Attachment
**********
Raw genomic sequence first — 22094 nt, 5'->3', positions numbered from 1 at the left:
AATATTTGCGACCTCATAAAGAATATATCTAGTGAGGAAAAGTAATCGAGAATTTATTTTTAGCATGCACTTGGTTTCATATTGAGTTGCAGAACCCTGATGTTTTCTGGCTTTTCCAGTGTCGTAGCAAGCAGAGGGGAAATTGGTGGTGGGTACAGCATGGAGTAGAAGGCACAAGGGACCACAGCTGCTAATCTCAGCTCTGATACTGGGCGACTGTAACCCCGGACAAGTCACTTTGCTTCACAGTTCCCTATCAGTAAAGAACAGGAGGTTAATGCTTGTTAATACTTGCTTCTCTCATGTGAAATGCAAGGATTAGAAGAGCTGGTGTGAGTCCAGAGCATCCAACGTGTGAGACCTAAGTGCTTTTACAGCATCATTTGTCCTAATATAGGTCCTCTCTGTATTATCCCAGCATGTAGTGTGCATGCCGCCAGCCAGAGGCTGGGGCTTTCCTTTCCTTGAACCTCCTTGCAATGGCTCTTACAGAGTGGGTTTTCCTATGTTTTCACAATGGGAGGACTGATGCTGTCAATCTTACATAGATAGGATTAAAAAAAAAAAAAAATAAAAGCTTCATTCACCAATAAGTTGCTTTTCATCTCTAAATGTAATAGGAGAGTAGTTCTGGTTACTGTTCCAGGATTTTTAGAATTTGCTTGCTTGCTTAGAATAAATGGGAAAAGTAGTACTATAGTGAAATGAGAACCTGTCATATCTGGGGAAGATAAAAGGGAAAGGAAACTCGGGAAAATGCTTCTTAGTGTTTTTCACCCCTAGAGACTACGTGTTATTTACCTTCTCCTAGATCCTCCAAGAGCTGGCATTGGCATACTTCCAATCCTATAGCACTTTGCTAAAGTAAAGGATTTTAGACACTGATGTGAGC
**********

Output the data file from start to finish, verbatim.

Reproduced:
Raw genomic sequence first — 22094 nt, 5'->3', positions numbered from 1 at the left:
AATATTTGCGACCTCATAAAGAATATATCTAGTGAGGAAAAGTAATCGAGAATTTATTTTTAGCATGCACTTGGTTTCATATTGAGTTGCAGAACCCTGATGTTTTCTGGCTTTTCCAGTGTCGTAGCAAGCAGAGGGGAAATTGGTGGTGGGTACAGCATGGAGTAGAAGGCACAAGGGACCACAGCTGCTAATCTCAGCTCTGATACTGGGCGACTGTAACCCCGGACAAGTCACTTTGCTTCACAGTTCCCTATCAGTAAAGAACAGGAGGTTAATGCTTGTTAATACTTGCTTCTCTCATGTGAAATGCAAGGATTAGAAGAGCTGGTGTGAGTCCAGAGCATCCAACGTGTGAGACCTAAGTGCTTTTACAGCATCATTTGTCCTAATATAGGTCCTCTCTGTATTATCCCAGCATGTAGTGTGCATGCCGCCAGCCAGAGGCTGGGGCTTTCCTTTCCTTGAACCTCCTTGCAATGGCTCTTACAGAGTGGGTTTTCCTATGTTTTCACAATGGGAGGACTGATGCTGTCAATCTTACATAGATAGGATTAAAAAAAAAAAAAAATAAAAGCTTCATTCACCAATAAGTTGCTTTTCATCTCTAAATGTAATAGGAGAGTAGTTCTGGTTACTGTTCCAGGATTTTTAGAATTTGCTTGCTTGCTTAGAATAAATGGGAAAAGTAGTACTATAGTGAAATGAGAACCTGTCATATCTGGGGAAGATAAAAGGGAAAGGAAACTCGGGAAAATGCTTCTTAGTGTTTTTCACCCCTAGAGACTACGTGTTATTTACCTTCTCCTAGATCCTCCAAGAGCTGGCATTGGCATACTTCCAATCCTATAGCACTTTGCTAAAGTAAAGGATTTTAGACACTGATGTGAGC